Minnesota  |  Intellectual Property

Legal Question

Asked on: 8/24/13, 1:42 pm

I intend to write a play that takes the characters of an already famous play and shows them 30 years later. My play would lift no description, dialogue, or story line from the original. I would use only the names of the original characters. For example, if I wrote a play titled, "The Streetcar Doesn't Stop Here Any More," and the characters in the play were named Stanley, Stella, and Blanche and it was all about Stanley battling prostate cancer. Would I be violating any copyright protection of the original? Joan

1 Answer


Answered on: 8/24/13, 4:45 pm by Nancy Delain

By using another author's characters, your play potentially becomes what is called a "derivative work." Copyright protects derivative works under 17 USC 103, which reads, in relevant part, "(a) The subject matter of copyright as specified by section 102 includes compilations and derivative works...."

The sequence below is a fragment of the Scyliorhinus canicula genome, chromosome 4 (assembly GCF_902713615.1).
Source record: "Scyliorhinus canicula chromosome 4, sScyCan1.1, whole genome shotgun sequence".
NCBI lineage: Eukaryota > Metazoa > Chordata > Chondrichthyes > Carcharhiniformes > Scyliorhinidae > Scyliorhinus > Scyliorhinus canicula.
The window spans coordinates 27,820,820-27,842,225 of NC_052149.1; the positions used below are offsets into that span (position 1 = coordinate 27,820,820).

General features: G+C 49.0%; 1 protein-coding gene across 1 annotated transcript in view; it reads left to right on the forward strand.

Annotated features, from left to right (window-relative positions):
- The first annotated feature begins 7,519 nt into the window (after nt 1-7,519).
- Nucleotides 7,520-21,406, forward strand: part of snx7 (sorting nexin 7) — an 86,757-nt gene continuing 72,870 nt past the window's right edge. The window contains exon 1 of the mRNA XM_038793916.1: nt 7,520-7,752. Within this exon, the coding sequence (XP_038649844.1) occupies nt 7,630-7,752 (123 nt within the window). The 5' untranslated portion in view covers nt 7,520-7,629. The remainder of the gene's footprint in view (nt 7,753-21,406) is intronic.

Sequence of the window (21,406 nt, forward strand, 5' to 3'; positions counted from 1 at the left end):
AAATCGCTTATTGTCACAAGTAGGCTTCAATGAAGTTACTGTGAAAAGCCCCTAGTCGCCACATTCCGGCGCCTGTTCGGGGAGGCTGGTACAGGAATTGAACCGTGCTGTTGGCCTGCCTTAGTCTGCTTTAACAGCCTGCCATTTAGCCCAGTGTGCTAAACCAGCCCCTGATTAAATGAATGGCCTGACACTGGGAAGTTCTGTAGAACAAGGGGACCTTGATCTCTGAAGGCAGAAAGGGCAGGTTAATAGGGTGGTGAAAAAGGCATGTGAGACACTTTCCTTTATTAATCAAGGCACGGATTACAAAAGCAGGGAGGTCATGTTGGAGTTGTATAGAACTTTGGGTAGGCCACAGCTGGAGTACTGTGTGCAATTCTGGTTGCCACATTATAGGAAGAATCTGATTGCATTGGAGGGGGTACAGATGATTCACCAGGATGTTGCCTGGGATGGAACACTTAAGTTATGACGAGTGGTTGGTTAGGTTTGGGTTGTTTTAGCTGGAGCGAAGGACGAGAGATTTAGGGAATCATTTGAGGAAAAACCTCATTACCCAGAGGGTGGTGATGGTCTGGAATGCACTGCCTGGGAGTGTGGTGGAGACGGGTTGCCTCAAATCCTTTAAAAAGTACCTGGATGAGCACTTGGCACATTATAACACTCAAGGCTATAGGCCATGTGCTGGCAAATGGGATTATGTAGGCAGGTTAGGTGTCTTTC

There are ways to create derivative works without running afoul of copyright. Please feel free to give my office a call to set up a phone appointment to discuss this matter.

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